a persona-generating mechanism configured to generate artificial contextual data based on the real contextual data related to the user, wherein the artificial contextual data represent happenings in the user's life while obscuring the user's real contextual data;
a grouping mechanism configured to group the generated contextual data into one or more personas, wherein a respective persona is a group of contextual data which indicates the user's experience; and
a transmitting mechanism configured to transmit the contextual data of a persona to an entity, thereby obscuring the real contextual data related to the user.
16. The computer system of claim 15, wherein, while transmitting the contextual data, the transmitting mechanism is configured to transmit one or more of:
the real contextual data;
the generated contextual data;
the user's persona; and
the persona corresponding to the one or more groups.
17. The computer system of claim 15, further comprising:
a receiving mechanism configured to receive an authorization decision from the user; and
a determining mechanism configured to, if the authorization decision indicates that the user grants an authorization to an audience, allow the audience to distinguish the generated contextual data from the real contextual data.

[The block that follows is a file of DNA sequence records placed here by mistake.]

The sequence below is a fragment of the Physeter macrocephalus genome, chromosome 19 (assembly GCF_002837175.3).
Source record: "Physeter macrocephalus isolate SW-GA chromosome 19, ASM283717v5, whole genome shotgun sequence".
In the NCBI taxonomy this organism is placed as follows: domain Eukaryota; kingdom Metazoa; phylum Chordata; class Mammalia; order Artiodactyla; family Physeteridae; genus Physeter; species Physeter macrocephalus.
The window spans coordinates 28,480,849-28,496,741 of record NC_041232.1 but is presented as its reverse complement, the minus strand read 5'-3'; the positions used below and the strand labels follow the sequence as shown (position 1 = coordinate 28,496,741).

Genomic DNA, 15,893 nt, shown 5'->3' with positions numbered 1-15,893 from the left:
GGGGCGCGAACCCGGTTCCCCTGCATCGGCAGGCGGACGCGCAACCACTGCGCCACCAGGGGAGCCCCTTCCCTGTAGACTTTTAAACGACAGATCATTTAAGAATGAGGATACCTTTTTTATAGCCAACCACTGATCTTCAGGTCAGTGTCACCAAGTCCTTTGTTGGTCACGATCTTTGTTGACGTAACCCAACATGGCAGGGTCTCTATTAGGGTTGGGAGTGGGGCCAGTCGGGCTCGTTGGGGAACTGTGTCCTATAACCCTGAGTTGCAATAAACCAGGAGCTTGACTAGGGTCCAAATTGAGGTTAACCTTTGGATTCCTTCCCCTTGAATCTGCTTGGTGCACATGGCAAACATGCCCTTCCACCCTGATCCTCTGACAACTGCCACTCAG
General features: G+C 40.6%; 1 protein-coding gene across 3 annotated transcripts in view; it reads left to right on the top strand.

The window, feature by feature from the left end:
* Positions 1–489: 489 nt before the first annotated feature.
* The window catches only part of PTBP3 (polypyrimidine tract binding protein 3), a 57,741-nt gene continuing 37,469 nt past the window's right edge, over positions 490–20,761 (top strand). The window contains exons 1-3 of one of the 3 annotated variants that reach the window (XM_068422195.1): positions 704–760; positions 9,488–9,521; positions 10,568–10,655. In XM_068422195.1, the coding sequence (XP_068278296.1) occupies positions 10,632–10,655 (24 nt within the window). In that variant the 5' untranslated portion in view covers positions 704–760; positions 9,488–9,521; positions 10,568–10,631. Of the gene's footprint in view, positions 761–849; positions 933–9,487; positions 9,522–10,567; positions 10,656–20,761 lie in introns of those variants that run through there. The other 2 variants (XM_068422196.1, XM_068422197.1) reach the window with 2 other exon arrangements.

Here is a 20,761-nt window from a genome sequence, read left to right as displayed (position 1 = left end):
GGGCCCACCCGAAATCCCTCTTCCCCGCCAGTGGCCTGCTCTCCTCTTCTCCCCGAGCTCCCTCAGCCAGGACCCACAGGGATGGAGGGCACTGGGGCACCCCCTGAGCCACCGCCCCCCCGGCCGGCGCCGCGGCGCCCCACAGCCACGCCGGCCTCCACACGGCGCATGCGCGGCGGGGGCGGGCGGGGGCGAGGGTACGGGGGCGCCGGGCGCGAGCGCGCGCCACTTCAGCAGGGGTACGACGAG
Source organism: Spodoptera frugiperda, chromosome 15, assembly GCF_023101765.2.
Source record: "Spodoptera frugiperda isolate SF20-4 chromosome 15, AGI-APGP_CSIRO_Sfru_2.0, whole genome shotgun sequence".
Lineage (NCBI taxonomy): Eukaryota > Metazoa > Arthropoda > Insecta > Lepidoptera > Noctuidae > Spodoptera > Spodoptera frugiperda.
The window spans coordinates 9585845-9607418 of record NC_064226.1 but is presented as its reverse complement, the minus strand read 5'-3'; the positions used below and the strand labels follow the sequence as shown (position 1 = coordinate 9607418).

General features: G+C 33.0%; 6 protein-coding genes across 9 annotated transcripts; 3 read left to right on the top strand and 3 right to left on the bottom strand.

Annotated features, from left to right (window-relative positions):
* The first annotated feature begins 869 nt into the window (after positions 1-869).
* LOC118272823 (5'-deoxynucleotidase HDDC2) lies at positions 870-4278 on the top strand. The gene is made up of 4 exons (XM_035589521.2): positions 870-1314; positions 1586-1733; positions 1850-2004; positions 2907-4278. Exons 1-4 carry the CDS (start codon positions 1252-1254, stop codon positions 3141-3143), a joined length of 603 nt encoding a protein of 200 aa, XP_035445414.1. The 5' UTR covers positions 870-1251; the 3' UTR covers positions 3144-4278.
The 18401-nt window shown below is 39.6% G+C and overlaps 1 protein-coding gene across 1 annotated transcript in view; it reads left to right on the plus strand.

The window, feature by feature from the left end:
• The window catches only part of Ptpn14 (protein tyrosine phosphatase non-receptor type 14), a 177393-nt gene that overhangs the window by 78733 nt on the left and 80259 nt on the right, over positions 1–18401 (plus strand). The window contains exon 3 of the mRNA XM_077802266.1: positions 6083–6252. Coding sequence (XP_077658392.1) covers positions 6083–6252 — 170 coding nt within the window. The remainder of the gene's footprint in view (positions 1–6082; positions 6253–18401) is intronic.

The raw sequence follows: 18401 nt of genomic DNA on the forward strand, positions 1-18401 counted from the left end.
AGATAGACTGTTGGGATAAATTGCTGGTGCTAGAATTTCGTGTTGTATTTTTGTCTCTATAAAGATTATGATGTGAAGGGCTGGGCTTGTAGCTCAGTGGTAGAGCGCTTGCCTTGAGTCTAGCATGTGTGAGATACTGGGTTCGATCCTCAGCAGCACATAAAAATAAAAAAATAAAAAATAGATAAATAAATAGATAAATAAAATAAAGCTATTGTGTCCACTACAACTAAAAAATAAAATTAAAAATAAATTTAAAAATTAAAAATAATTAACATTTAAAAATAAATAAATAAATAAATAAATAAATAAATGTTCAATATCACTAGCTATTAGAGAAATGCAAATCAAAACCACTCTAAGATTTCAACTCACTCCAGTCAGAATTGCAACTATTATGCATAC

18. The computer system of claim 15, wherein the trace-generating mechanism is further configured to:
receive a departure point, a destination point, and a period of time from the user;
retrieve one or more historical location traces of the user's movement based on the received departure point, the destination point, and the period of time; and
generate the artificial location trace using the one or more historical location traces.
19. The computer system of claim 15, wherein the collected contextual data comprise one or more of:
GPS location data;
carrier location data;
co-location data;
user calendar data;
electronic communications;
social network data; and
web browsing history data.
20. The computer system of claim 15, wherein while generating the artificial contextual data, the persona-generating mechanism is configured to add noise to the real contextual data.
21. The computer system of claim 15, wherein the artificial contextual data are internally consistent, thereby preventing a third party from distinguishing the artificial contextual data from the real contextual data without the user's explicit authorization.